Joan Baez in Concert

Singer-songwriter-activist Joan Baez was born on January 9, 1941 in Staten Island, New York.  In many ways, Baez is the voice of the 1960s.  She started out as an important part of the folk movement in the early part of that decade, recording many popular songs throughout the decade.  And in 1969, she performed at Woodstock.

Baez also became one of the early and most vocal artists working for social justice issues. She continues to be a voice for important causes. For example, she marched next to Martin Luther King, Jr. and went to jail for supporting the draft resistance. And, she sang in the first Amnesty International tour.

Rock and Roll Hall of Fame

Baez is still making music and doing other important work as she nears the end of her professional career.  On April 7, 2017, Jackson Browne inducted her into The Rock and Roll Hall of Fame. During her induction speech, she noted the current political climate and made the following appeal to the people:

“Where empathy is failing and sharing has been usurped by greed and the lust for power, let us double, triple, and quadruple our own efforts to empathize and to give of our resources and our selves. Let us together repeal and replace brutality, and make compassion a priority. Together let us build a great bridge, a beautiful bridge to once again welcome the tired and the poor, and we will pay for that bridge with our commitment.

“We the people must speak truth to power, and be ready to make sacrifices. We the people are the only one who can create change. I am ready. I hope you are, too. I want my granddaughter to know that I fought against an evil tide, and had the masses by my side.”

“When all of these things are accompanied by music, music of every genre, the fight for a better world, one brave step at a time, becomes not just bearable, but possible, and beautiful.”

For 2018, Baez has planned the “Fare Thee Well Tour 2018.”  And in 2018, she also plans to release her first album since 2008 when she released Day After Tomorrow.  Joe Henry is producing the new album, Whistle Down The Wind.

1965 Live Performance

Celebrate Baez’s birthday by going back to 1965 as you watch her perform a televised concert that year.  June 5, 1965, she performed at the BBC Television Theatre in Shepherd’s Bush, London.  Watching her perform does make the world a little more bearable and beautiful.



What is your favorite Joan Baez song? Leave your two cents in the comments.

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    The True Story of Tom Dooley

    On November 17, 1958, the Kingston Trio scored a number one hit on the Billboard pop chart with their recording of the folk song “Tom Dooley.” The song, asking Mr. Dooley to hang down his head, became one of those songs where everyone knows the chorus.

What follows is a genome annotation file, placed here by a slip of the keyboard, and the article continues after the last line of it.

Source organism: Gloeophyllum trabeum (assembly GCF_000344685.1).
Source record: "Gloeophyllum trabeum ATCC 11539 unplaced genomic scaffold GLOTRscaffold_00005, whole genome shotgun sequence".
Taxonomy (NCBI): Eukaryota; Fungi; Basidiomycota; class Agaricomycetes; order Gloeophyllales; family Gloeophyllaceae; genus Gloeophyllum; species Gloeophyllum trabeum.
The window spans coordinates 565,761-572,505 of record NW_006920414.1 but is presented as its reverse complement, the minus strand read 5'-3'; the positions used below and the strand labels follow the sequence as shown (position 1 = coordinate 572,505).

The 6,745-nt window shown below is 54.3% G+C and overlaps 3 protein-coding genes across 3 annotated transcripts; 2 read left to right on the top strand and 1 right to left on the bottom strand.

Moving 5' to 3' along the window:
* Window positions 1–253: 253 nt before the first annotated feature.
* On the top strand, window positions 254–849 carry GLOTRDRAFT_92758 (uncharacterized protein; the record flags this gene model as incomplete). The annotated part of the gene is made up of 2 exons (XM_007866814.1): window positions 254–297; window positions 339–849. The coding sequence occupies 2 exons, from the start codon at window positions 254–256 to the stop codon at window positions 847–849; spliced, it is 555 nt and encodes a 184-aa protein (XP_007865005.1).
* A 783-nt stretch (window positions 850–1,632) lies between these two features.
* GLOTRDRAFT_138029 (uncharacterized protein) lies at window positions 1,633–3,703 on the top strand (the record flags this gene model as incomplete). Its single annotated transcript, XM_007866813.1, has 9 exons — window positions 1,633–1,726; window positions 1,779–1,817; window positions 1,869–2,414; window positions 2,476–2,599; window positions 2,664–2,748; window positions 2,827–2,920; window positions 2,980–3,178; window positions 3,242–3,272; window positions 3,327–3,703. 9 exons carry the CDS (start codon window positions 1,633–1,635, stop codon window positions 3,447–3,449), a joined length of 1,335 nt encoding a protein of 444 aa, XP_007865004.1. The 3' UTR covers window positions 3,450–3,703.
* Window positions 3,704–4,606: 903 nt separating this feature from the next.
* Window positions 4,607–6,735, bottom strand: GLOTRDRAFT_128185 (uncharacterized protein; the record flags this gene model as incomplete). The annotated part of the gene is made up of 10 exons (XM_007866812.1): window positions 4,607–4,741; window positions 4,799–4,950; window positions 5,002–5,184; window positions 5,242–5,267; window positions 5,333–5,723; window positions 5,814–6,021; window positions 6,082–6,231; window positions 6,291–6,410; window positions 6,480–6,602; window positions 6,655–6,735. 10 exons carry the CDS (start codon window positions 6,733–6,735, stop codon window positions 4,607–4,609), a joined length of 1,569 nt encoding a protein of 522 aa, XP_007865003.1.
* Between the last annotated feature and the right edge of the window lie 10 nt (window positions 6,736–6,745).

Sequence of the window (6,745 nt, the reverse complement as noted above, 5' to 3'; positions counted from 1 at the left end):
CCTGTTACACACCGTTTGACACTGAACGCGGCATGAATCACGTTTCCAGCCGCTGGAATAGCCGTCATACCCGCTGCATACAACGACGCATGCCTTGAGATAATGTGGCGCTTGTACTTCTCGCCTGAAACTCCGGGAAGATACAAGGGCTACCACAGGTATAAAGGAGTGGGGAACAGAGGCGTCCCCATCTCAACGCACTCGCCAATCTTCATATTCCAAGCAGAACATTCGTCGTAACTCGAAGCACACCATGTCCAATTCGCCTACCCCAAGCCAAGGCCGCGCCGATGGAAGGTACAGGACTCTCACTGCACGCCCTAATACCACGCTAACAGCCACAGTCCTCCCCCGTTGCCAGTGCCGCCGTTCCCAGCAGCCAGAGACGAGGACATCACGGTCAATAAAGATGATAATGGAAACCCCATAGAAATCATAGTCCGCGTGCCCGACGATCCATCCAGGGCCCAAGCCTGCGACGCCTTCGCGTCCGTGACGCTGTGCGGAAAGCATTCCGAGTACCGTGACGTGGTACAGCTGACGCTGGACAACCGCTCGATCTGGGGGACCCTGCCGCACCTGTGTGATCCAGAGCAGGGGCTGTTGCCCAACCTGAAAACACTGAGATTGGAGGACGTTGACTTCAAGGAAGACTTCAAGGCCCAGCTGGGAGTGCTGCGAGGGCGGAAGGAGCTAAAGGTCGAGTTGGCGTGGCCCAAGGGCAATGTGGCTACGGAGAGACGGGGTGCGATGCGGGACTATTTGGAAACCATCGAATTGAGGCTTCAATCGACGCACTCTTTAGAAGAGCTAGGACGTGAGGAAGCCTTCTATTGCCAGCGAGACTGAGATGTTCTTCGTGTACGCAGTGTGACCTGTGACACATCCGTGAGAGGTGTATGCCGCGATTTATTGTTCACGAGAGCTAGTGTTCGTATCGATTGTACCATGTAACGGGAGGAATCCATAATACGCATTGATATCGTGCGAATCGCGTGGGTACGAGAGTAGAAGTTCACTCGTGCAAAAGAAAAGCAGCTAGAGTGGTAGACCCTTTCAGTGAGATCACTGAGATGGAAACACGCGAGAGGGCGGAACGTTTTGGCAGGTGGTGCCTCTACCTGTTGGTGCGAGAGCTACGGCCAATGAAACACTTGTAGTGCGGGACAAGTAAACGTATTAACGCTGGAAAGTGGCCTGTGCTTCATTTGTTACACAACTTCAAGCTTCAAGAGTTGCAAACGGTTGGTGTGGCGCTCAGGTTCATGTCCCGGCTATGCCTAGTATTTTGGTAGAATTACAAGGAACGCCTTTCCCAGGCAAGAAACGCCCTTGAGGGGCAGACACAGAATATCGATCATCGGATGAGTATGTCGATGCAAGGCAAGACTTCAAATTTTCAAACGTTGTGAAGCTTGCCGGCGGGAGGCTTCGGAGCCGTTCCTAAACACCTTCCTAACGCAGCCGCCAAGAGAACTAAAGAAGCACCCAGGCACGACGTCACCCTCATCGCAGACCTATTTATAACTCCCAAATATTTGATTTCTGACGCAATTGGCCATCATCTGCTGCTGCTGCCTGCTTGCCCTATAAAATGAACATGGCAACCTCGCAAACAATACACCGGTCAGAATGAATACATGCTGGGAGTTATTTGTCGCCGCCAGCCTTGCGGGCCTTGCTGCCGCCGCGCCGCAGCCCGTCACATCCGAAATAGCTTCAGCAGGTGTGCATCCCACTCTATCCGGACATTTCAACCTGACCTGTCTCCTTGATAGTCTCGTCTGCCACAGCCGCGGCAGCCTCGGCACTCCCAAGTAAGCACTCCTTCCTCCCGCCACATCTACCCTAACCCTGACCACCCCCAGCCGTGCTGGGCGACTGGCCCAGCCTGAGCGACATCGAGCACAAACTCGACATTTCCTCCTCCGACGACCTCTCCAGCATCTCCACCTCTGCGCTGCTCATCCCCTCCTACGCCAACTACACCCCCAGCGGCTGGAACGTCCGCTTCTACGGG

But the lyrics come out of a true story.

    The Real Tom Dula

    On May 1, 1868, a Confederate veteran named Tom Dula was hanged for the 1866 stabbing death of Laura Foster. Dula had been Foster’s lover and father of her unborn child.

    Some questioned whether Dula was the actual killer. In addition to his affair with Foster, Dula had romantic engagements with two of Foster’s cousins, Anne Foster Melton and Pauline Foster. On the gallows, Dula professed his innocence while conceding he still deserved to be executed. Thus, some came to believe that Melton had killed Laura Foster.

    The trial, a retrial, and the execution attracted significant attention. National newspapers covered Dula’s trial, and former North Carolina governor Zebulon Vance represented Dula pro bono. Due to all of the attention, a North Carolina poet named Thomas C. Land wrote a poem about the case called “Tom Dooley.”

    The video below provides some of the history behind the song. Check it out.

    The Kingston Trio

    Historians do not know who created the folk song “Tom Dooley.” But over time various artists recorded versions of “Tom Dooley.” And the Kingston Trio produced the most popular version when they recorded the song in 1958, selling more than six million copies.

    In later years, some criticized Kingston Trio performances as a sanitized version of folk music. But many today recognize that the group, despite their clean-cut coordinated outfits, were instrumental in making folk music popular and laid the groundwork for other folk singers to find success.

    The Kingston Trio version of “Tom Dooley” is more vague about the details of the real case than earlier versions of the song. But perhaps their decision made the song more universal, leading to its massive sales. Check out their complete version below.

    The Legend of Tom Dolley

    Finally, there is a 1959 film called The Legend of Tom Dooley, starring Michael Landon. The movie does not attempt to tell the true story about Tom Dula but is based upon the song.

    Below is the first part of the movie.

    We do know today that innocent people still often end up on death row in our modern system of justice.  But nobody could have predicted that we would still be talking about a nineteenth century North Carolina murder so many years later.

    And we can never know the full story of what happened to Laura Palmer, even while we reflect on the folk song about the tragic story.  Yet, that is the story behind the song.


    What is your favorite version of “Tom Dooley”? Photo via public domain. Leave your two cents in the comments.

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